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Isolation and Subjective Welfare

  • Marcel Fafchamps
  • Forhad Shilpi

Using detailed geographical and household survey data from Nepal, this article investigates the relationship between isolation and subjective welfare. This is achieved by examining how distance to markets and proximity to large urban centers affect responses to questions about income and consumption adequacy. Controlling for migration, results show that isolation significantly reduce subjective assessments of income and consumption adequacy. Part of this effect can be attributed to lower access to public goods and to a reduction in the variety of consumption items. Compensating variation estimates suggest that the subjective cost of isolation is large. We also find strong evidence that Nepalese households cannot relocate costlessly out of their village of origin.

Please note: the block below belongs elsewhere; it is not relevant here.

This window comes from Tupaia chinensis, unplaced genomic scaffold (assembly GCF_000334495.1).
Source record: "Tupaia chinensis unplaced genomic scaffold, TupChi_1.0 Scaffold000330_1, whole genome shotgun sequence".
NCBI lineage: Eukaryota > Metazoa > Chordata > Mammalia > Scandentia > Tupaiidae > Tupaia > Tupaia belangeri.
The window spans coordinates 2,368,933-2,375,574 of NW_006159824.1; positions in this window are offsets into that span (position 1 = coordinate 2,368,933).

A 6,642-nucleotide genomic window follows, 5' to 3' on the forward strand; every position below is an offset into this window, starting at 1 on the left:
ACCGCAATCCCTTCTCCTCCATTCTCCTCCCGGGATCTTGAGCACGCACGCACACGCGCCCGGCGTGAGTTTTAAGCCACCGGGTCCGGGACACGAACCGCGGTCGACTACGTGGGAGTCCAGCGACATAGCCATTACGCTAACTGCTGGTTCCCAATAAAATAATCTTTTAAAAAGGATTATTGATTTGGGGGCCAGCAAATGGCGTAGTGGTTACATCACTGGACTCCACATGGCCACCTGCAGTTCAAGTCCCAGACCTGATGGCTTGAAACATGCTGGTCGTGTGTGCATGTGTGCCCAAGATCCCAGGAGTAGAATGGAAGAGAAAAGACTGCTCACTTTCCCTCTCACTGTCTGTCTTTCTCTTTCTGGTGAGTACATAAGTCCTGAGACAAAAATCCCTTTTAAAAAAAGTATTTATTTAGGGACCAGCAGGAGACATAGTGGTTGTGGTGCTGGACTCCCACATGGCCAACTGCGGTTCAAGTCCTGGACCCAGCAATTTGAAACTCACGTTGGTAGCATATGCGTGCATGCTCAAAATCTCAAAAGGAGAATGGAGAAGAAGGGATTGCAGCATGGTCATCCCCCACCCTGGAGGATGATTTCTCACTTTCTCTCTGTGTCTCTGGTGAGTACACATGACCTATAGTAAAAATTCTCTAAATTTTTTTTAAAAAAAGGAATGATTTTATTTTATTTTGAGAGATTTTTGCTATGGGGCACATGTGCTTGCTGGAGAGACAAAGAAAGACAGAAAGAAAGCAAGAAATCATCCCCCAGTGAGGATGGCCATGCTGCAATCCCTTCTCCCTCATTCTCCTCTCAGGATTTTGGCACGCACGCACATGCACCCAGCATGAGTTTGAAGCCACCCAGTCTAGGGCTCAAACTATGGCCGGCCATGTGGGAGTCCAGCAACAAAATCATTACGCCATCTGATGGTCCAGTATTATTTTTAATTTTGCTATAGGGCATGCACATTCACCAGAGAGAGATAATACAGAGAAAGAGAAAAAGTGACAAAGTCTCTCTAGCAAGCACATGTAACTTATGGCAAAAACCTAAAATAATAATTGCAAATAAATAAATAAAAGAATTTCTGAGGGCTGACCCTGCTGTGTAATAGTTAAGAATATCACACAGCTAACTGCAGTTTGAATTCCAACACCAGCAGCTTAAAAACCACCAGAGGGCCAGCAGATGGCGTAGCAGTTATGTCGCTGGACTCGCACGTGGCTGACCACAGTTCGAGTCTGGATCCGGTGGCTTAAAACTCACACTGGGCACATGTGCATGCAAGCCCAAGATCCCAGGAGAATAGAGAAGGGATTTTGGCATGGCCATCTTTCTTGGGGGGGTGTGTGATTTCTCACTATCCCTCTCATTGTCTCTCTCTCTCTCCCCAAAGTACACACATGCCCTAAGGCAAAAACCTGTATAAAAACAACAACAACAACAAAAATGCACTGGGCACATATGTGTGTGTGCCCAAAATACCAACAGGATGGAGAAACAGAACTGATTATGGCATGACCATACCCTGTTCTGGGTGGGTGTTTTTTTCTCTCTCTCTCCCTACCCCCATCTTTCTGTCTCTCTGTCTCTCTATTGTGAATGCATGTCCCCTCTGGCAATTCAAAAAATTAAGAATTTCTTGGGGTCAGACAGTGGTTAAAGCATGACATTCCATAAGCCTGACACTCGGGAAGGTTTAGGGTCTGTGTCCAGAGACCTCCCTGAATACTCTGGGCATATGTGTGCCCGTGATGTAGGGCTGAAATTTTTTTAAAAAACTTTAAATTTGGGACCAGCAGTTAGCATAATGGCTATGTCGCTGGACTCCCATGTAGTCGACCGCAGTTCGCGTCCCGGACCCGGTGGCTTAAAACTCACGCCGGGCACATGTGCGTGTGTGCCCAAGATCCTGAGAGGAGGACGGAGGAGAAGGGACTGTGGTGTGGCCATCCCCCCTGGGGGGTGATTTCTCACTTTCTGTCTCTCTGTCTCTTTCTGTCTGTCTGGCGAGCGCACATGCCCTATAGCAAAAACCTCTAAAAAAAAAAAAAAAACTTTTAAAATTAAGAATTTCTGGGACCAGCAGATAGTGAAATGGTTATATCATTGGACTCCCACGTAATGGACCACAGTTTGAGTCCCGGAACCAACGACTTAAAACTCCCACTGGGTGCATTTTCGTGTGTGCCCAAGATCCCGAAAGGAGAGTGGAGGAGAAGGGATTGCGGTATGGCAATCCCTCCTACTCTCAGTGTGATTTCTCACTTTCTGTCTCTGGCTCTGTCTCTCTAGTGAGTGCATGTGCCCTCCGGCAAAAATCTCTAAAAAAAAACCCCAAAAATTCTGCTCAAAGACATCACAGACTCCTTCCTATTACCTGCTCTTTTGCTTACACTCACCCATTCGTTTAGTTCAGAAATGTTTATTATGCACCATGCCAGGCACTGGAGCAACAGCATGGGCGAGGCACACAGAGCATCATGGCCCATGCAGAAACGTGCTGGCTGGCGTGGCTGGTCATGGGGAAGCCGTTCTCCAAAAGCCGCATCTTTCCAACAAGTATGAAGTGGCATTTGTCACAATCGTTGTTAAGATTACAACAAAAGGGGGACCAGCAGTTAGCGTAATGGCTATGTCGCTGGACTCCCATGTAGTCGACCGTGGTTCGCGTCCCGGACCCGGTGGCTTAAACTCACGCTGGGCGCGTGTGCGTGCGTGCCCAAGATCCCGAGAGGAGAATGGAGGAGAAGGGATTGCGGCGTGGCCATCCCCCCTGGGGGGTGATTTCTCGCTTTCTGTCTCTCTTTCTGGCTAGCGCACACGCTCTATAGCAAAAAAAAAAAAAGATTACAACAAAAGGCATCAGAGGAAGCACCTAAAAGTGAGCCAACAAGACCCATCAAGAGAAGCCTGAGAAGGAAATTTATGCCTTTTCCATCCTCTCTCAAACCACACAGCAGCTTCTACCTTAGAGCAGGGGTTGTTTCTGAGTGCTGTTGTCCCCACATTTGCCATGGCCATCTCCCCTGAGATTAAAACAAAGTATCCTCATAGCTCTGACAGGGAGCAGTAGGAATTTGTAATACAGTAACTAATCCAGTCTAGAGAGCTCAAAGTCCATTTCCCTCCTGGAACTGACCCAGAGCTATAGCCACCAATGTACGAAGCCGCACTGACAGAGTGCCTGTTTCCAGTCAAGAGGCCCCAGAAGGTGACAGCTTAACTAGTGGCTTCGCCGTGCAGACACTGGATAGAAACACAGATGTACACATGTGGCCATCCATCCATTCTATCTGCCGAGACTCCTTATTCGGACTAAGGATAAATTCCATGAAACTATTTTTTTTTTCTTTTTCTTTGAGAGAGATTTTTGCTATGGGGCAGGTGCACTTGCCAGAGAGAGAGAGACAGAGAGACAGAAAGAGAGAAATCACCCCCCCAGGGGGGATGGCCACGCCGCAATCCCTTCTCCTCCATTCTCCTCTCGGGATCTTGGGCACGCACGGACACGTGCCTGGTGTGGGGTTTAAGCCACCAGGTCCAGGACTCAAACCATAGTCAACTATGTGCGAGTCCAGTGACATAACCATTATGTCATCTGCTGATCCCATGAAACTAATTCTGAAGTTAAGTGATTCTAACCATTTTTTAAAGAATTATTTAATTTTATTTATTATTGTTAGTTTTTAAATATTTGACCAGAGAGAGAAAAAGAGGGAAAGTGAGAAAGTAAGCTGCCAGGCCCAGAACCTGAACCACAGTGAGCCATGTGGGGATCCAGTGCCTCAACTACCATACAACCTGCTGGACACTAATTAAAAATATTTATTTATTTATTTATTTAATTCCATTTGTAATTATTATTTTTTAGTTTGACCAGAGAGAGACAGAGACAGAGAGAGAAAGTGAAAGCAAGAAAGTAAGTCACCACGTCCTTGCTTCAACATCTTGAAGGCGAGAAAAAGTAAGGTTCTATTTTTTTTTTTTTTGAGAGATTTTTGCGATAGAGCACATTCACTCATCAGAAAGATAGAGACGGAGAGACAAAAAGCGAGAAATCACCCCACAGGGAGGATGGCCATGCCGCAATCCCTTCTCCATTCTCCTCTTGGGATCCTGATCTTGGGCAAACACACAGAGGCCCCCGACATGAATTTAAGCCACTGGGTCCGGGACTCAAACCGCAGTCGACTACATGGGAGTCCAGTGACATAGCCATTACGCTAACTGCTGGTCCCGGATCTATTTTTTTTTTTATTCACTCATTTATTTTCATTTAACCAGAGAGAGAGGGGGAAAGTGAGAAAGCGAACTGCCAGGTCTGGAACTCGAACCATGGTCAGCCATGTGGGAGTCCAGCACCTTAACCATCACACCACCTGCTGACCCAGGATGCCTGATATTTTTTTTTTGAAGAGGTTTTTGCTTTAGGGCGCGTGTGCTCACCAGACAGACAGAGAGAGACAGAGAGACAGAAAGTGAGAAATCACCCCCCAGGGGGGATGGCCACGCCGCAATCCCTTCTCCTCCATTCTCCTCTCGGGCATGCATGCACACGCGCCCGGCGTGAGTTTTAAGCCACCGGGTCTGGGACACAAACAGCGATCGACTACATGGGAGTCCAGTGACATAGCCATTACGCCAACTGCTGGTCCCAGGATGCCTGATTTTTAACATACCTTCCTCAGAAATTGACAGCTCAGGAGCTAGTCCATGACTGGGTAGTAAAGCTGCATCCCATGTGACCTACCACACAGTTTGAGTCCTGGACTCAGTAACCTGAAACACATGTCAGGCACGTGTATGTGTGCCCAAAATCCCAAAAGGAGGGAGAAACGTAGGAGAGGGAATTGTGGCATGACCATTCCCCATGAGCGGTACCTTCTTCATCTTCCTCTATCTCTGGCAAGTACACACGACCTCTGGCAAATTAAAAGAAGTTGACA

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File URL: http://www.economics.ox.ac.uk/materials/working_papers/paper216.pdf
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Paper provided by University of Oxford, Department of Economics in its series Economics Series Working Papers with number 216.

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Date of creation: 01 Dec 2004
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Handle: RePEc:oxf:wpaper:216
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